This is the fundamental problem with headlines that proclaim atheists have better sex lives than the religious, studies that use the incident of shame following a sexual act as an objective marker for whether one’s sex life is bad. The article “Atheists have ‘better sex lives than followers of religion who are plagued with guilt,’” for instance, included masturbation, pursuing an affair, oral sex, and watching pornography as objective markers of a sex life, and used increased religious “regret” over these actions to show that an atheistic sex life, free from shame, is better. But who would really argue that a life of mediocre masturbation, shameless though it may be, offers itself as an equal to a life of passionate sex with a spouse, even if the latter may include a feeling of shame regarding, say, having an affair or watching pornography? Amidst this, one begins to sense tinges of resentment — of desperation, even — in the highly-publicized attempts to believe that a sexual life free from shame is both hotter and heavier than the sexual lives of the religious, who cultivate this concept in their mythos, their law, their liturgy and their theology.

No, shame is a wonderful power of the person, and true religion, in preserving shame, makes it possible for us to attain a total enjoyment of sexual life, even in a world waylaid by the easy, the instant, and ultimately dissatisfying. It does this by turning us inwards to regard the whole of our person, quite apart from the reductions by which we so easily view as ourselves as a sexual organ to be gratified. Shame waits for the better, and I kind of like the fact.

  • http://deshackra.com/ shackra sislock

    wonderful piece, makes me feel the necessity of studying more this subject of shame!

    • Pofarmer

      Shame, and guilt. Can’t have too much of either.

  • SpaceGhoti

    So if I read this correctly, religious people are more pious and faithful leading to more satisfying sex lives even though repeated studies demonstrate the opposite? Perhaps this is meant to claim that religious devotion leads to more sexual fidelity and less divorce, even though the latest studies show no such correlation?

    https://www.barna.org/barna-update/article/15-familykids/42-new-marriage-and-divorce-statistics-released

    Perhaps the author is simply engaging in the “No True Scotsman” strawman by claiming those studies are skewed because it includes all religious belief and not “true” religion?

    “No, shame is a wonderful power of the person, and true religion, in
    preserving shame, makes it possible for us to attain a total enjoyment
    of sexual life…”

    No True Scotsman it is.

    • Leszek Jaszczak

      I don’t really see a logical fallacy in the article myself. The author claims that the current studies claiming that religious people have less satisfying sex lives may be biased in the definition of what makes up a “satisfying sex life”. So far, I agree with him in that conclusion. I suppose I would need to look at the study design to decide how much credence to put into the conclusions or even how to interpret them. So Mormons rate themselves as most guilty about sex, atheists the least. I don’t know what to do with that. It would be nice to have more of a breakdown about what the data represents. For example, if religious people feel more guilt about adultery or rape than atheists, that is to me a good thing for the religious people.
      As far as divorce goes, there actually is a correlation, for Catholics at least (28% vs 33% for average). The Roman church has strongly discouraged divorce and it shows. Protestants as a group are average. Not much to say there, somewhat different theology, different teaching, different results. Anyhow, I don’t think this is an example of “no true Scotsman”, But it depends on how you read the data. If you look at “Christians” as a group, then no, there is no difference. If you look at Catholics, there is a difference from the general population. I would not argue that Catholics are true Christians, as per the fallacy, but you have to admit that the Catholic branch of Christianity offers different statistics.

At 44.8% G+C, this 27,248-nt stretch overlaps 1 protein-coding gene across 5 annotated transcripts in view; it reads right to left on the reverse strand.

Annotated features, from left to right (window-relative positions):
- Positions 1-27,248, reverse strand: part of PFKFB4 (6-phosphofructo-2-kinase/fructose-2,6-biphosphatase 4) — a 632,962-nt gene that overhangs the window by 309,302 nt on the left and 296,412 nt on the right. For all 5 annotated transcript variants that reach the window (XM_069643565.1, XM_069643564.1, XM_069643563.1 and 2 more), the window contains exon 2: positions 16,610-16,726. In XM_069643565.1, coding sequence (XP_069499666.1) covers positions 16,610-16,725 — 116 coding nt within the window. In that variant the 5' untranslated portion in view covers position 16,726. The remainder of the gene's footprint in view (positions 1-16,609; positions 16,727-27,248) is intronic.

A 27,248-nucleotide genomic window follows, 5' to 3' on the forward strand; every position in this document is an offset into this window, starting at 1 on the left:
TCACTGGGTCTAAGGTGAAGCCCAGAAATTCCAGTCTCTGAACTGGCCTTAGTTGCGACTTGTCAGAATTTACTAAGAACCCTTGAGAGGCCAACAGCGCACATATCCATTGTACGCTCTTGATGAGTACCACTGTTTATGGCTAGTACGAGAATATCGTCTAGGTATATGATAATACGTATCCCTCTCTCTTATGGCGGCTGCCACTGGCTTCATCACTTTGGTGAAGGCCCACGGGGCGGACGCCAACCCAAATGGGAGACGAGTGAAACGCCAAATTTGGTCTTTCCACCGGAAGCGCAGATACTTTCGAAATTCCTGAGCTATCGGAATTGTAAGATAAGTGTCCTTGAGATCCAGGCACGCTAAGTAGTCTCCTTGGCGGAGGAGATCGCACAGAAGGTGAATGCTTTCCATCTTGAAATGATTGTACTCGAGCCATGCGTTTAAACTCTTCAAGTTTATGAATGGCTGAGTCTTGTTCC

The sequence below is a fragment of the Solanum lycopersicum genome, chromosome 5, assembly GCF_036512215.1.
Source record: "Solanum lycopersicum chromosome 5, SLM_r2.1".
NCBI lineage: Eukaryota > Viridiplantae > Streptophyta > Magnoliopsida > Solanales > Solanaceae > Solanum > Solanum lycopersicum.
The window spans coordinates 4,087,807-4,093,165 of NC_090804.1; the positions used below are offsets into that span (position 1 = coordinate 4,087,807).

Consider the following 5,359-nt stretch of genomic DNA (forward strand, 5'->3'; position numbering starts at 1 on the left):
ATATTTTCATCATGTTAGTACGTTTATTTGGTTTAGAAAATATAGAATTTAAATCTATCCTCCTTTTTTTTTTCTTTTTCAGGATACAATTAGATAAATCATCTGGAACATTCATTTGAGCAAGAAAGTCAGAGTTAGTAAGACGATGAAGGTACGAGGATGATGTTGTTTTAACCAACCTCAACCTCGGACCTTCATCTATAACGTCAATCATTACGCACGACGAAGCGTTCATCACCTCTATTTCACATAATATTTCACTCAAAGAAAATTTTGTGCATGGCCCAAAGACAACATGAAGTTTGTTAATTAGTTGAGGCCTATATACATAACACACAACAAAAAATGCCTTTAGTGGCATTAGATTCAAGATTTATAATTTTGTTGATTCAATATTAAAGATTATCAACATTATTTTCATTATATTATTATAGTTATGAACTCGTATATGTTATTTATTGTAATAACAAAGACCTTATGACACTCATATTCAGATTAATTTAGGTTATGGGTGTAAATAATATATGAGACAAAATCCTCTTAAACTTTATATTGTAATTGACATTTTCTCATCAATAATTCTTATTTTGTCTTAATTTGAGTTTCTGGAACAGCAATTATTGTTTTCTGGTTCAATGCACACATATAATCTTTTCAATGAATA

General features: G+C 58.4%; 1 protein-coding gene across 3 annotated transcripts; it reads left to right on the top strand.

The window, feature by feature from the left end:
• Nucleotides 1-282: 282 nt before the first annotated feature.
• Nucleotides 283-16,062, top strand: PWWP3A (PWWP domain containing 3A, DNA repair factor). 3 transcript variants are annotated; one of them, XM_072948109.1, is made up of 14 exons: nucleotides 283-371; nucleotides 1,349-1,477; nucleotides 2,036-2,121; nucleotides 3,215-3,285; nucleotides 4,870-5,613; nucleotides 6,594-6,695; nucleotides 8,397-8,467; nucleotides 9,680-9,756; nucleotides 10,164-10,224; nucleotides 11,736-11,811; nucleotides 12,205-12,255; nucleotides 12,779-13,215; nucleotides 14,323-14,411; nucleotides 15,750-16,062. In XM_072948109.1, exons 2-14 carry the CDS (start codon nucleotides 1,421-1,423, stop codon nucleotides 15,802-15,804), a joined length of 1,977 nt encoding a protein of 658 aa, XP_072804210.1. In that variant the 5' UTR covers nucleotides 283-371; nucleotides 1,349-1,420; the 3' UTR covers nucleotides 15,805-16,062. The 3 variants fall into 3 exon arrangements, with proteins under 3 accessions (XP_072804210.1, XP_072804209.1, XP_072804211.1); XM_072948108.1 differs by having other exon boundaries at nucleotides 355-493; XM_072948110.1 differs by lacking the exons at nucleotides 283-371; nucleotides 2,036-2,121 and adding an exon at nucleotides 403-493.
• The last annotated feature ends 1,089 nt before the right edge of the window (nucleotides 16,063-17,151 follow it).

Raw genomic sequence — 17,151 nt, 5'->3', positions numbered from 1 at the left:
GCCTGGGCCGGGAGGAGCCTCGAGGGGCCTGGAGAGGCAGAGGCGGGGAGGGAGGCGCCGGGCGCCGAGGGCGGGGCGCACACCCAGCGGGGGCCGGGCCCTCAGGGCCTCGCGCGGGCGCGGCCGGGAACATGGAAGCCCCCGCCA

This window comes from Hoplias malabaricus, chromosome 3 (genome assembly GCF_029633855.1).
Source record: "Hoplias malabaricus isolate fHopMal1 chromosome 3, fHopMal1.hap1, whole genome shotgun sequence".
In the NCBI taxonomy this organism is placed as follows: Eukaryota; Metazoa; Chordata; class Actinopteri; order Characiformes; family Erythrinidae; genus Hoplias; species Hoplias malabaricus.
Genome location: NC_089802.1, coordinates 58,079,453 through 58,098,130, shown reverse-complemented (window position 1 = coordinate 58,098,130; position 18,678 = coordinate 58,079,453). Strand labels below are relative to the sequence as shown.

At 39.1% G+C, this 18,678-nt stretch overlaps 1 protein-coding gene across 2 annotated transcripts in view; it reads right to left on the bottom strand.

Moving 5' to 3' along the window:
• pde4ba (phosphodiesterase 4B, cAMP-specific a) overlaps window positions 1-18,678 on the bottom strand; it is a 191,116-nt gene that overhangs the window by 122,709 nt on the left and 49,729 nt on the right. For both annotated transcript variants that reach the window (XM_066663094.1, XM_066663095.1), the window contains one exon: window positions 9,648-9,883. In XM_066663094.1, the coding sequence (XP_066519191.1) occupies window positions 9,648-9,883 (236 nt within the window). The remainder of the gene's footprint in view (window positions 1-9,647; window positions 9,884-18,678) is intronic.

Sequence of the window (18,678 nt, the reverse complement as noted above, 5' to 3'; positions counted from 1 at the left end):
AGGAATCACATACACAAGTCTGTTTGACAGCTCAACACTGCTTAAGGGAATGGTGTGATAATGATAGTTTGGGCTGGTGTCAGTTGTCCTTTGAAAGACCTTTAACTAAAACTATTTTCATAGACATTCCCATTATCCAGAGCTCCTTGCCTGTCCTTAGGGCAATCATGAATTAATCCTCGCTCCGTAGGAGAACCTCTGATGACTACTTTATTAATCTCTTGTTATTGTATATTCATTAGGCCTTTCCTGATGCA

• Pofarmer

        Is the 28 to 33% statistically significant?

    • Stephanie

      Not all religious devotion has the same divorce rate as non-religious. Catholic couples who follow the church teachings and only use NFP (as opposed to artificial contraception) have a divorce rate of <2%. Please keep in mind that most people who claim to be "Christian" or "Catholic" rarely if ever go to church. And out of those that do, there are many churches/parishes that preach against traditional Christian moral teaching. This makes it extremely difficult to get accurate statistics because most self-identified "Christians" are secular people who claim a belief on God. They think, "Jesus was pretty cool, I think I'll mark 'Christian' on this survey." Everyone is lumped in together regardless of whether or not they actually practice their faith. The surveys are too basic and do not ask probing questions to determine whether or not someone is practicing their faith.

      Adultery and divorce are against the Bible so those people who say they are Christian and report those behaviors are non-practicing Christians at best. Adultery is never allowed, divorce is only allowed in extreme cases to protect the other spouse and the kids (violence, STDs from adultery, and financial protection if one spouse charges up credit cards or is addicted to drugs or gambling), and remarriage after divorce is never allowed. (That is why the Catholic Church has an annulment process to determine whether or not a marriage was actually valid: if it was valid, they cannot remarry until their spouse dies. If it was not valid, they can remarry. Maybe something was lacking at the time of the vows, they didn't intend to be together permanently, not open to life, intended to cheat, etc.)